New cancer drugs may not work the way scientists thought

Elena Riboldi

Many cancer drugs undergoing clinical trials kill malignant cells by acting on targets different from the one they were intended to hit. This surprising finding warns against poor preclinical characterization of targets and potential drugs that may result in the failure of clinical development.

The study that revealed that off-target toxicity is the mechanism of action of several drug candidates was recently published on Science Translational Medicine by a group of researchers at the Cold Spring Harbor Laboratory in Long Island, USA.

While evaluating cancer drug targets, a group directed by Jason Sheltzer found out that CRISPR-mediated elimination of maternal embryonic leucine zipper kinase (MELK), a protein previously reported to be essential for cancer cell proliferation, did not result in loss of cancer cell fitness. Notably, a small-molecule MELK inhibitor (OTS167) that already reached phase II investigation was able to kill MELK-knockout cancer cells. “These findings suggested that a drug tested in human cancer patients had been designed to target a nonessential cellular protein and that its putative inhibitor killed cells by interacting with proteins other than its reported target” Sheltzer said.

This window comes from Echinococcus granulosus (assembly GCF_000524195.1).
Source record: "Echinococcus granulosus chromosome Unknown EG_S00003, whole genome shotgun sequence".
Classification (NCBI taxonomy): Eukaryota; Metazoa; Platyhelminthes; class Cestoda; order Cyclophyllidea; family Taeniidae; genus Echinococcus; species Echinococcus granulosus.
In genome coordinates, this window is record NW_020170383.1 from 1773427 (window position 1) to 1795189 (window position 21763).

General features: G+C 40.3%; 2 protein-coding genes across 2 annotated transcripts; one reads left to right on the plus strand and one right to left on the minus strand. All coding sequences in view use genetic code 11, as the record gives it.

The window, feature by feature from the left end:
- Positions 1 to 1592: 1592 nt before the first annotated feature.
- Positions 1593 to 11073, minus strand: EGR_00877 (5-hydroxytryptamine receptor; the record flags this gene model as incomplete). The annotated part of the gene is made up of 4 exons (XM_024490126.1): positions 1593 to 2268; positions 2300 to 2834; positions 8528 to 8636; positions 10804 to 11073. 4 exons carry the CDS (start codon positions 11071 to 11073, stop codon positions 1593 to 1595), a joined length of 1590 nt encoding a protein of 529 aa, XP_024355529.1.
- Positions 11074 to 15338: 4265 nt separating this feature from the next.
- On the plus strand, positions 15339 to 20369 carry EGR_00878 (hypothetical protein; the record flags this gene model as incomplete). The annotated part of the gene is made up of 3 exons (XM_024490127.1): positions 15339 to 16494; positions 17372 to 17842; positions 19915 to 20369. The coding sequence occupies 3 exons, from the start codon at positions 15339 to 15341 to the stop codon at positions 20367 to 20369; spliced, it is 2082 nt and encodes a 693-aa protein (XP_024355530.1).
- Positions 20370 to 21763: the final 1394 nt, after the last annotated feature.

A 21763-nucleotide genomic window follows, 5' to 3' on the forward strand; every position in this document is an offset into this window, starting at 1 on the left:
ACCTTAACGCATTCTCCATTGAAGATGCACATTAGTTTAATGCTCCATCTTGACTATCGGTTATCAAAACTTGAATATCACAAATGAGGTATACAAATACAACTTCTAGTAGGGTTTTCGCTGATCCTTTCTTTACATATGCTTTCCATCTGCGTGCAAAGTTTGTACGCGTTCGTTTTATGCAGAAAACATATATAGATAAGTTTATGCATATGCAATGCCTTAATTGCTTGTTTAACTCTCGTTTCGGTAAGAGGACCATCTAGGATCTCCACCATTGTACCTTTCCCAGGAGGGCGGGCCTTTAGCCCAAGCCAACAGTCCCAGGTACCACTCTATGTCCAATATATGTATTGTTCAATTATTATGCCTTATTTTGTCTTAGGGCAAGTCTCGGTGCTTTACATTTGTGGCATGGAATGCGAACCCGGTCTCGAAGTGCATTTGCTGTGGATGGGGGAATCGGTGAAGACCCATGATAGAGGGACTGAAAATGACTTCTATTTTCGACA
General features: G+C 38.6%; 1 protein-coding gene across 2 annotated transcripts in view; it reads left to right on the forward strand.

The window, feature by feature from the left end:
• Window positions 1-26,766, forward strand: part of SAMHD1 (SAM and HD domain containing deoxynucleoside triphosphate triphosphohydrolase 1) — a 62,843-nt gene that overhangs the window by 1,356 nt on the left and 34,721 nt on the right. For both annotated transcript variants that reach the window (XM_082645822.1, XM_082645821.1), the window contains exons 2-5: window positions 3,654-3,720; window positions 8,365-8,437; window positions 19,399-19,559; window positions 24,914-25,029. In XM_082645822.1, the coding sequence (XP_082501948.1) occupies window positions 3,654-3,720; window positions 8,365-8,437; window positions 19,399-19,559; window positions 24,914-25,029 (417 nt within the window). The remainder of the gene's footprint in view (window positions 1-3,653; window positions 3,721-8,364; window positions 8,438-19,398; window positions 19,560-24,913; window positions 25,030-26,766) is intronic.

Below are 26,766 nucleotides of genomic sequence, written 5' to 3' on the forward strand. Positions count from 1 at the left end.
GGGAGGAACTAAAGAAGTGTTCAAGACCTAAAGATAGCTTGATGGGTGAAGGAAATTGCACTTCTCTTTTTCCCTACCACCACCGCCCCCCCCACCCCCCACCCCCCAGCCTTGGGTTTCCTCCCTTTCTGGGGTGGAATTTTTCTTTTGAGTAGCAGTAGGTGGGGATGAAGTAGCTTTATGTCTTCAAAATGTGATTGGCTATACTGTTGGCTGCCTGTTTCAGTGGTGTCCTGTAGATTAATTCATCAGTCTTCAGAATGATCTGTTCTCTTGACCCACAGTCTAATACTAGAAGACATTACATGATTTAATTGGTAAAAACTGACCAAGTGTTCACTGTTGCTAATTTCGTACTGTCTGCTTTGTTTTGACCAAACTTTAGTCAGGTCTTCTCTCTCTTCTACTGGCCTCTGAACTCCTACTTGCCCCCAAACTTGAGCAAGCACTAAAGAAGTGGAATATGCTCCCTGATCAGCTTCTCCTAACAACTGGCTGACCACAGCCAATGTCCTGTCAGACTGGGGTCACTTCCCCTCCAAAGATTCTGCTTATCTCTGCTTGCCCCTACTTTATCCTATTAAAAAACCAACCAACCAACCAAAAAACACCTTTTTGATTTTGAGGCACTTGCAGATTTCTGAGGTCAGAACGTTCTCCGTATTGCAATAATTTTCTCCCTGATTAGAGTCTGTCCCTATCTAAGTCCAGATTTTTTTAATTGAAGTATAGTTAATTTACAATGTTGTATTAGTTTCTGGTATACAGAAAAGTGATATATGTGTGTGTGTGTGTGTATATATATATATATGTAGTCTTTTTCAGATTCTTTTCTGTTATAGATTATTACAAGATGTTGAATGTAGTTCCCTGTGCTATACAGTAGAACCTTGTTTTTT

In order to verify how common this could be in drug development, the group decided to analyse other drug targets and cancer drugs that had entered clinical trials or were in late-stage preclinical development. They investigated five proteins reported to represent cancer dependencies and 10 different anticancer agents. Results indicated that the proteins were nonessential for cancer cell proliferation and that efficacy of each tested drug was unaffected by the loss of its putative target.

“Our results underscore the power of genetic approaches to improve the preclinical characterization of cancer drugs and drug targets” commented the authors. “We suggest that the adoption of stringent genetic characterization assays in the preclinical setting will decrease the number of drugs used in human cancer patients that fail to provide any clinical benefit”.

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